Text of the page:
IT has evolved in a way that has made traditional methods for data protection impractical. As such, backup administrators must adopt modern data protection mechanisms that can cope with these next-generation challenges. This chapter of our primer on data protection discusses some of the data protection options that are available today.
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One of the big challenges associated with modern data protection is the administrative overhead. At one time, data protection simply meant using backup software to make copies of server contents. Today, things are not quite so simple. Backup administrators are faced with protecting massive amounts of data on physical and virtual servers. Also, in many cases, organizations may have very limited tolerance for downtime. Furthermore, resources might reside on-premises, in the cloud or both.
The end result has been that backups have become far more complex than they once were. Even a medium-sized organization might require dozens of carefully choreographed backup jobs in order to protect its various corporate resources. Needless to say, this increased complexity has led to a much greater administrative workload. Fortunately, there are some things that can be done to make a backup administrator's job easier.
Large data set protection
One of the major challenges is protecting data sets that are growing exponentially and that must be retained for an extended period of time. It is unrealistic to expect to be able to perform nightly backups of exponentially growing data sets, because sooner or later the backup window will become inadequate. Fortunately, there are some things that can help.
One of the best choices for protecting large data sets is a technology known as continuous data protection (CDP). The idea behind CDP is that it is more effective to back up data on an ongoing and continuous basis rather than to attempt to perform a monolithic backup each night.
Contrary to its name, CDP does not typically offer real-time protection of data (although there are exceptions). Mainstream CDP products work by keeping track of storage blocks that have changed, then copying modified storage blocks to a backup server on a scheduled basis. The frequency with which these copy operations can occur varies depending upon the software that is being used. However, it is not uncommon for CDP products to offer the ability to synchronize backup data every five minutes.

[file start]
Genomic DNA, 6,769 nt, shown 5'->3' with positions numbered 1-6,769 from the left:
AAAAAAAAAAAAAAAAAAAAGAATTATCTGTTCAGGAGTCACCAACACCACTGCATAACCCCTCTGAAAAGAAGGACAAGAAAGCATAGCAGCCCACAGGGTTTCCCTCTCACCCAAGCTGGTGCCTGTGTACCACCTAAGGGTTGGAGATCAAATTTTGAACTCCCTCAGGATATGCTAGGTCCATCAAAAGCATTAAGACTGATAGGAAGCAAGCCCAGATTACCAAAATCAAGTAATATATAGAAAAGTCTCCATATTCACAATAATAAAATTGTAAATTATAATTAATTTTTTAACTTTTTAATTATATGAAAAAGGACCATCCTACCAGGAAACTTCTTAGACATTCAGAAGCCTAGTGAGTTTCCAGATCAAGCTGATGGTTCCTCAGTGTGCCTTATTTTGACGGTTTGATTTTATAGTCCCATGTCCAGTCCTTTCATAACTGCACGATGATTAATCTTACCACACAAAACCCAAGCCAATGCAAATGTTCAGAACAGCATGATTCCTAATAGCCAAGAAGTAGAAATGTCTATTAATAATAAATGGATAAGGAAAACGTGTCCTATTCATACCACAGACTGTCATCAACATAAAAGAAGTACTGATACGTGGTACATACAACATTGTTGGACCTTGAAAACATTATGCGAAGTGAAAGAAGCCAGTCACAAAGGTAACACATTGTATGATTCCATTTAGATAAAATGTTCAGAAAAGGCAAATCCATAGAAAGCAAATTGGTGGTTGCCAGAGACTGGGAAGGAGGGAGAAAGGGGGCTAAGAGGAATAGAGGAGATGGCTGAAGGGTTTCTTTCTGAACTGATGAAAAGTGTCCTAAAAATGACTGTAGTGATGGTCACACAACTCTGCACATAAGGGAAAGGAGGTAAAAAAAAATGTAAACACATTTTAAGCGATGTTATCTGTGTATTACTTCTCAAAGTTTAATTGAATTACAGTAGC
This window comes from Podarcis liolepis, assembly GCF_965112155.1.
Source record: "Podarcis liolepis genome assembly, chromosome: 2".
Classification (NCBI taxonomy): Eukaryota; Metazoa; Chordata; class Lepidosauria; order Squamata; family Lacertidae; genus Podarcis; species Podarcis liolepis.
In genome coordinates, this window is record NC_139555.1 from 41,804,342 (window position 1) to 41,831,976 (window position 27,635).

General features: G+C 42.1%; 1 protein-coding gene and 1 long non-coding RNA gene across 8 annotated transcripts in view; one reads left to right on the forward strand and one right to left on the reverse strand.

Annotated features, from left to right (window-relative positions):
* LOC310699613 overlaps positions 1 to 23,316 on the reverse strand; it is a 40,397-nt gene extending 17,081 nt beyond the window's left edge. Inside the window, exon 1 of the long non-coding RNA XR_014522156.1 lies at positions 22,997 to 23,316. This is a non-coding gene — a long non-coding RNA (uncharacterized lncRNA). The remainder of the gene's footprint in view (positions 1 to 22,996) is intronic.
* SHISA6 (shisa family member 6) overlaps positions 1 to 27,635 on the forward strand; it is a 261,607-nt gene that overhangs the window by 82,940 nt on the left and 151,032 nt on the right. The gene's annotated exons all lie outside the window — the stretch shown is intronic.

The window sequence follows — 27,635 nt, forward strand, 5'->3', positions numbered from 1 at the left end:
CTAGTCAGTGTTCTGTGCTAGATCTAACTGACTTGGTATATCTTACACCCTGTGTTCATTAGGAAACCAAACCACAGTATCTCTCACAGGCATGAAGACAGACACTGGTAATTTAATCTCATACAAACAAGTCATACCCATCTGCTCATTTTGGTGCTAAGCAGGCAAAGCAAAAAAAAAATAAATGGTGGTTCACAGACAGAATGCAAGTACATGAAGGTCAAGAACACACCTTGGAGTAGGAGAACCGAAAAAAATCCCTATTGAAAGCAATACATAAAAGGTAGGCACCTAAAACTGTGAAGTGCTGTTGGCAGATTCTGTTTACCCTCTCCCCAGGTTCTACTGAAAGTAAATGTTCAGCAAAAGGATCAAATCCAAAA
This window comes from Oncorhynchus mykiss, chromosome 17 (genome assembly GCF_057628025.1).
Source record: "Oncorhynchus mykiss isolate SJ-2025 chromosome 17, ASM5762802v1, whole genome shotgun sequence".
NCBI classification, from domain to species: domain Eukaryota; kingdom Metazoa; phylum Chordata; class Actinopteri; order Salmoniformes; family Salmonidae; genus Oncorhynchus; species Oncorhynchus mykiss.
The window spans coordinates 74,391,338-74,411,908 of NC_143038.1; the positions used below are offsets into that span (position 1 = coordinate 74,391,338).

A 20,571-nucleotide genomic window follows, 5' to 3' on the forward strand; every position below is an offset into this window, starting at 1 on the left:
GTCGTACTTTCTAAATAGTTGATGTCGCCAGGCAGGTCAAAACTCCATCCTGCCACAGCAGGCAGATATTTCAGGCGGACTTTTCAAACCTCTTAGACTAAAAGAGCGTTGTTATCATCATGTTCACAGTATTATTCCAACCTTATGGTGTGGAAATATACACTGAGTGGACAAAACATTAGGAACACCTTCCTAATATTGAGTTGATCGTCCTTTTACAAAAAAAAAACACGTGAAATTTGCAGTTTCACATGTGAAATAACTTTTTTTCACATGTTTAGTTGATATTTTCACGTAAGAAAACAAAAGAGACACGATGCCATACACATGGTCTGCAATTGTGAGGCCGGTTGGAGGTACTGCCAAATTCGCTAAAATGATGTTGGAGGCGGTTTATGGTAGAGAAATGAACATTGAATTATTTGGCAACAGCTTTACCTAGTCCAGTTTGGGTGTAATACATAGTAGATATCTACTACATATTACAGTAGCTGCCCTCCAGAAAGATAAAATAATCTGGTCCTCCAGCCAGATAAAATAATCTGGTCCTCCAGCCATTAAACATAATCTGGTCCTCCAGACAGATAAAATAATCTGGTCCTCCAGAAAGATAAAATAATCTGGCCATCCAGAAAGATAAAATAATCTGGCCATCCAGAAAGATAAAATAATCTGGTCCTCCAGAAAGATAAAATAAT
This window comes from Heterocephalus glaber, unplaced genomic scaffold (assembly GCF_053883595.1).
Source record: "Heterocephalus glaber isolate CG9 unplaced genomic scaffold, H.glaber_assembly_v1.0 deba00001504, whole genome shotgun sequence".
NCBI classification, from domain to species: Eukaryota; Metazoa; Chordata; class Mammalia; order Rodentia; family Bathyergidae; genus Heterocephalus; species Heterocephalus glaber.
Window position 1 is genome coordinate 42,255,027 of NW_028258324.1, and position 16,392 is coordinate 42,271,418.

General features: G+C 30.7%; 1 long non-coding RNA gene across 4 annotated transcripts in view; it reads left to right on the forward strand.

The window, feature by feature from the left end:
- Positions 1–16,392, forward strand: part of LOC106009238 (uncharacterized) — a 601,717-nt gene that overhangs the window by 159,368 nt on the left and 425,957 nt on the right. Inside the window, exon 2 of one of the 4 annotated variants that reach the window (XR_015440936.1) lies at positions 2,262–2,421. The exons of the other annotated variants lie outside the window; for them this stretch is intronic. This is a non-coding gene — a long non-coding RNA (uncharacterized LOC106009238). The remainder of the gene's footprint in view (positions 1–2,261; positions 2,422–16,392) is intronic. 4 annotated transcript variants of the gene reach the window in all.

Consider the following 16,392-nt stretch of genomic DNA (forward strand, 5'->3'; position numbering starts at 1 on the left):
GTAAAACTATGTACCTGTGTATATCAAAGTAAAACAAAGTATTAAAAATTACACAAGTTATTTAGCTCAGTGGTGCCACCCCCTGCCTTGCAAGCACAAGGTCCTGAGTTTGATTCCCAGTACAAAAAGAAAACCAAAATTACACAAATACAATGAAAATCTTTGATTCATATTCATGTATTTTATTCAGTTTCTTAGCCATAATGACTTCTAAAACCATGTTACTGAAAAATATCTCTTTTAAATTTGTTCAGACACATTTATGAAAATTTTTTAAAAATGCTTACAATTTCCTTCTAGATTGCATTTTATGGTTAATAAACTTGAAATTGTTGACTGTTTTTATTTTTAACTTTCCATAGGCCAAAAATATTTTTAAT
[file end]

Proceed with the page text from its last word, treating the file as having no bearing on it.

This approach works really well for a few different reasons. First, it completely eliminates the backup window. Rather than trying to shoehorn a backup job into an allotted period of time, the backup operation runs constantly throughout the day.
Another benefit to this approach is that data is protected on a much more frequent basis. If a major outage should occur, the amount of data that could potentially be lost would be limited to whatever had accumulated since the last copy operation, which should have occurred at most, just a few minutes before. In contrast, nightly backup jobs have the potential for many hours' worth of data to be lost because backups are being made infrequently (at least when compared to CDP).
The backup window is not the only challenge that must be addressed with regard to an exponentially growing data set. Media capacity is also a challenge. After all, the backup media must have sufficient capacity to store a copy of all of the data that needs to be protected.
In some ways, tape backup offers a theoretically unlimited backup capacity because when a tape fills up, an administrator can always begin writing data to another tape. The problem with this, however, is that most modern data protection choices (including CDP) are based on disk rather than on tape. Disk tends to offer a higher level of performance than tape because it is a random-access medium, which means that data can be written or retrieved on an as-needed basis. In contrast, tape is a linear medium, which means that the tape drive must move the tape to the correct position before any data can be read or written.
The problem with disk-based backups is that disks have a limited storage capacity. You cannot easily swap out a disk just because it fills up. That being the case, backup vendors have developed products to deal with the capacity limitations.
One such solution is data deduplication. Most modern backup products work at the block level, rather than the file level. Data deduplication mechanisms are designed to watch for redundant storage blocks. Although deduplication can be performed in a number of different ways, the end result is that duplicate storage blocks are not stored (or are stored only for a short period of time), thereby helping the storage medium to be used as efficiently as possible.
Another way that some organizations are coping with storage capacity limitations is through the use of tiered storage. The idea behind this approach is that aging backup data can be automatically moved to a less-expensive storage medium. This might involve dumping old data to tape, or it could mean moving aging data to commodity storage or even to cloud storage. Incidentally, similar mechanisms are also sometimes used to create a redundant copy of the backup either in a remote data center or in the cloud. This could be done manually but would be labor-intensive. Companies typically use software to automate the process based on policies that suit their needs.
Check out our entire data protection primer on identifying data backup solutions for today's challenges.